Many local governments negotiate agreements with railway companies for the construction, maintenance or apportionment of costs of a utility crossing a railway corridor.
Bull Housser Blogs
A recent decision of the British Columbia Environmental Appeal Board in Michael and Joaney Lindelauf; Jill Fitzpatrick; William Switzer v. Assistant Regional Water Manager (issued on August 15, 2015) serves as a reminder that (quoting the Board): “any person buying rural property must do their research regarding water rights and water availability, just as they must investigate and confirm where the property boundaries are”.
The provision of services to residents is one of the most important functions of local governments. The term “services” broadly includes activities, works and facilities undertaken or provided by, or on behalf of, the municipality. These can apply to the entire municipality, but may also be limited to a specific part of the municipality or, alternatively, may extend beyond municipal boundaries. Examples of services include fire protection, sidewalks, roads, water supply, sewage disposal, libraries and recreational facilities. In providing services to residents, many local governments have policies as to when to maintain and repair the service.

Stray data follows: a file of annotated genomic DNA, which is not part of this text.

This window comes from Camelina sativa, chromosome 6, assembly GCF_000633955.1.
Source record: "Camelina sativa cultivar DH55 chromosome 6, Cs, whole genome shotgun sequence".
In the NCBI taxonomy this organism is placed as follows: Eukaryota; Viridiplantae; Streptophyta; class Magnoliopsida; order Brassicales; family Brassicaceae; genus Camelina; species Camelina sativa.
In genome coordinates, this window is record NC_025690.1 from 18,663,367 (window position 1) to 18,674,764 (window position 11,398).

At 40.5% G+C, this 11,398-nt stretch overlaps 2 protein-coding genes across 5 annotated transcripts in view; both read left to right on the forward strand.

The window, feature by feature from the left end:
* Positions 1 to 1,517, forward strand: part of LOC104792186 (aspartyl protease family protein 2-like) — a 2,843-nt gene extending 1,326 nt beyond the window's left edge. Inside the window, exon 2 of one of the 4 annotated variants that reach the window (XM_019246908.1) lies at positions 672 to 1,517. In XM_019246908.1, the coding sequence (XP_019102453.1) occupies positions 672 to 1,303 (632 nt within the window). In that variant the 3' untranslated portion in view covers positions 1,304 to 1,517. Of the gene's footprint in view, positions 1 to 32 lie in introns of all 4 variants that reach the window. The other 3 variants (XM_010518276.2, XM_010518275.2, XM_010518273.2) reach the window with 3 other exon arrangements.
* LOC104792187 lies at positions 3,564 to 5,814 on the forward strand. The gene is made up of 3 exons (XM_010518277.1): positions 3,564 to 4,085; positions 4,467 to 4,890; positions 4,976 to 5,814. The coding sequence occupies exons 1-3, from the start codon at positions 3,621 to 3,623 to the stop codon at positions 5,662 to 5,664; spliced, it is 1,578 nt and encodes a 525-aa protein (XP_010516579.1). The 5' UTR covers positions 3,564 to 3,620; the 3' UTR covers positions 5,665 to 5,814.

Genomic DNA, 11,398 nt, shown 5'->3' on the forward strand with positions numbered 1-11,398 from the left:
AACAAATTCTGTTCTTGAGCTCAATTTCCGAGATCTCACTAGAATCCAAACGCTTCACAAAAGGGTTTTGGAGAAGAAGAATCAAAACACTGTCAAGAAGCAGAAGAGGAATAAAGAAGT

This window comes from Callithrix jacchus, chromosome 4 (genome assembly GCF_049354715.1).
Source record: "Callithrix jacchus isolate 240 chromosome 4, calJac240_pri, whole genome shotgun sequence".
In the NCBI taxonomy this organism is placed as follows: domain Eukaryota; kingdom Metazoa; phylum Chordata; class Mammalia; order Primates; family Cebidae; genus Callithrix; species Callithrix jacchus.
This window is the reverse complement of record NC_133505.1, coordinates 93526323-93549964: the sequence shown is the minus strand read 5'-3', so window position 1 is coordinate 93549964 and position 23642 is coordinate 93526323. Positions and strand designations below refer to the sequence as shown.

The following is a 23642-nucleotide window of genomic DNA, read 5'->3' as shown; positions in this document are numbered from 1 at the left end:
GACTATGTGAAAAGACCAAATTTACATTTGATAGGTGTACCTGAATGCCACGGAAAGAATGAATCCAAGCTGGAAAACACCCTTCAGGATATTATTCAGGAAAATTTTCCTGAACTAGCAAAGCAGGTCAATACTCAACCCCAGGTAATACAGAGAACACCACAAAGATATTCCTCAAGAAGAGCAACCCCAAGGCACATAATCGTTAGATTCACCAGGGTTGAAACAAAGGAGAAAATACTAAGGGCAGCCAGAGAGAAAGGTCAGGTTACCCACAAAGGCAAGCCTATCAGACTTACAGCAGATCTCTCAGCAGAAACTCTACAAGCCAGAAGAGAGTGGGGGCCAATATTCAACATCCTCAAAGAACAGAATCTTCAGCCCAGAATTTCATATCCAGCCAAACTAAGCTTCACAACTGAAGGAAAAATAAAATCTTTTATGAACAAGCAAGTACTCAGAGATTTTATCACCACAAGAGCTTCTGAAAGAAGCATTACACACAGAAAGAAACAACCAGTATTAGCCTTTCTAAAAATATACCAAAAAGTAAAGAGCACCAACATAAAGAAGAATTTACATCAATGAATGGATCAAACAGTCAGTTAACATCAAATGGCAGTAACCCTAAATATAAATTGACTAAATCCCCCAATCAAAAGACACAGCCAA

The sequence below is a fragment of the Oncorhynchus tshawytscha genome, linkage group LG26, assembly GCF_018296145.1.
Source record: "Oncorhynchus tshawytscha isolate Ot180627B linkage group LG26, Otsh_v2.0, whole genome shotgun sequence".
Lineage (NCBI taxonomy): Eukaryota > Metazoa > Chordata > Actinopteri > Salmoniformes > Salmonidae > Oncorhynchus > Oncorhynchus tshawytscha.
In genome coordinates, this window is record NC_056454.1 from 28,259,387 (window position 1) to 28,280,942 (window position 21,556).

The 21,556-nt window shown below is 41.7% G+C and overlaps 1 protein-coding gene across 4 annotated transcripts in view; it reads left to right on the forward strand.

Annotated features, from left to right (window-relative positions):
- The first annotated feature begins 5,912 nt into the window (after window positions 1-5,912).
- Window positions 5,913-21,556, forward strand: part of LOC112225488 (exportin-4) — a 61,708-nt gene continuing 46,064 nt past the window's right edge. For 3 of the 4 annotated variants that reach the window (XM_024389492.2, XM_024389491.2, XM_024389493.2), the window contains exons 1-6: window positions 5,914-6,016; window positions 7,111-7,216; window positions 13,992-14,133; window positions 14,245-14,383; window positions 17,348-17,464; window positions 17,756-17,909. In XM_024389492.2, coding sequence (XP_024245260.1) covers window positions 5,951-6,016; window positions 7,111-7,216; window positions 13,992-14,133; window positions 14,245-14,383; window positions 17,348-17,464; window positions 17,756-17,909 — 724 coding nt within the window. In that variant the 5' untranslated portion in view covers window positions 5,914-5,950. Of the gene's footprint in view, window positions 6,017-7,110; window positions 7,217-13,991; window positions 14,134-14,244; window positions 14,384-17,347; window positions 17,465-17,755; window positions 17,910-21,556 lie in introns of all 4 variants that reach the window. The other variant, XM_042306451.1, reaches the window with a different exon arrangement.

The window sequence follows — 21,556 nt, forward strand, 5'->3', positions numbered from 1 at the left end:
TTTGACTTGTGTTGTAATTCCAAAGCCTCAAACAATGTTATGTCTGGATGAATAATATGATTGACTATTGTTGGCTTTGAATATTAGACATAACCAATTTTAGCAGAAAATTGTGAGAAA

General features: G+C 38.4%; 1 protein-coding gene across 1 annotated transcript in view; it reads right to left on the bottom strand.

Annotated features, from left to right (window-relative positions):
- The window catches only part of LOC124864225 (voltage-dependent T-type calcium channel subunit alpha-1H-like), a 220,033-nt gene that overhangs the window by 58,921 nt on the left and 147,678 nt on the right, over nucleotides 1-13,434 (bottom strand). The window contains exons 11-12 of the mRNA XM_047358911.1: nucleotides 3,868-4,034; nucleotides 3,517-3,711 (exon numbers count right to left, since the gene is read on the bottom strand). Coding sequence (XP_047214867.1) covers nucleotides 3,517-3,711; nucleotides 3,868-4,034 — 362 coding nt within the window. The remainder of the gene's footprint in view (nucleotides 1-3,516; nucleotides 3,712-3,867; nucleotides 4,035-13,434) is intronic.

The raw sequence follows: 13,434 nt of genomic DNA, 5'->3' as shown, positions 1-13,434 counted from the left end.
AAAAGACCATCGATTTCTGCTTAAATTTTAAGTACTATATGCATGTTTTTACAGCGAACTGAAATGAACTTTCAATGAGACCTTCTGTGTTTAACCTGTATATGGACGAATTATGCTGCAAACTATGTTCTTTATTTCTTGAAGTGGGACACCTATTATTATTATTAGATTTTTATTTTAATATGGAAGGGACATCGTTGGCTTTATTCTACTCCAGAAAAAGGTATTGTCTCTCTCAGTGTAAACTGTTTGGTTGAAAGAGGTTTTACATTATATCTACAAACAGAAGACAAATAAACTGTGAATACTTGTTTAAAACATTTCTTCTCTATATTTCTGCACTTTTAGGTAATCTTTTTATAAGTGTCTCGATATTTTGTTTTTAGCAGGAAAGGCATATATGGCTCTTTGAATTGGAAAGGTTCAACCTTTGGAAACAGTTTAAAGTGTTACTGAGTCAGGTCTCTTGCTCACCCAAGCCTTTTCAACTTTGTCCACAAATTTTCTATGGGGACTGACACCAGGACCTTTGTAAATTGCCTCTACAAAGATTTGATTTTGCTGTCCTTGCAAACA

On July 30, 2015, the Province of British Columbia issued for comment four policies associated with the Water Sustainability Act (“WSA”). The WSA is expected to come into force in 2016, with associated regulations (which will likely be based on the proposed policies).
The policies relate to groundwater licensing, groundwater protection, dam safety and enforcement. The comment period expires on September 8, 2015. Below are key points set out in the policies.
Waste management facilities, if not properly managed and controlled, can create a significant environmental risk. The recent ruling of the BC Provincial Court in R. v. Fraser Valley Disposal and Liang, 2015 BCPC 0127 confirms that if an operator of a waste management facility violates applicable bylaws and licenses, fines should be sufficiently significant to deter such conduct.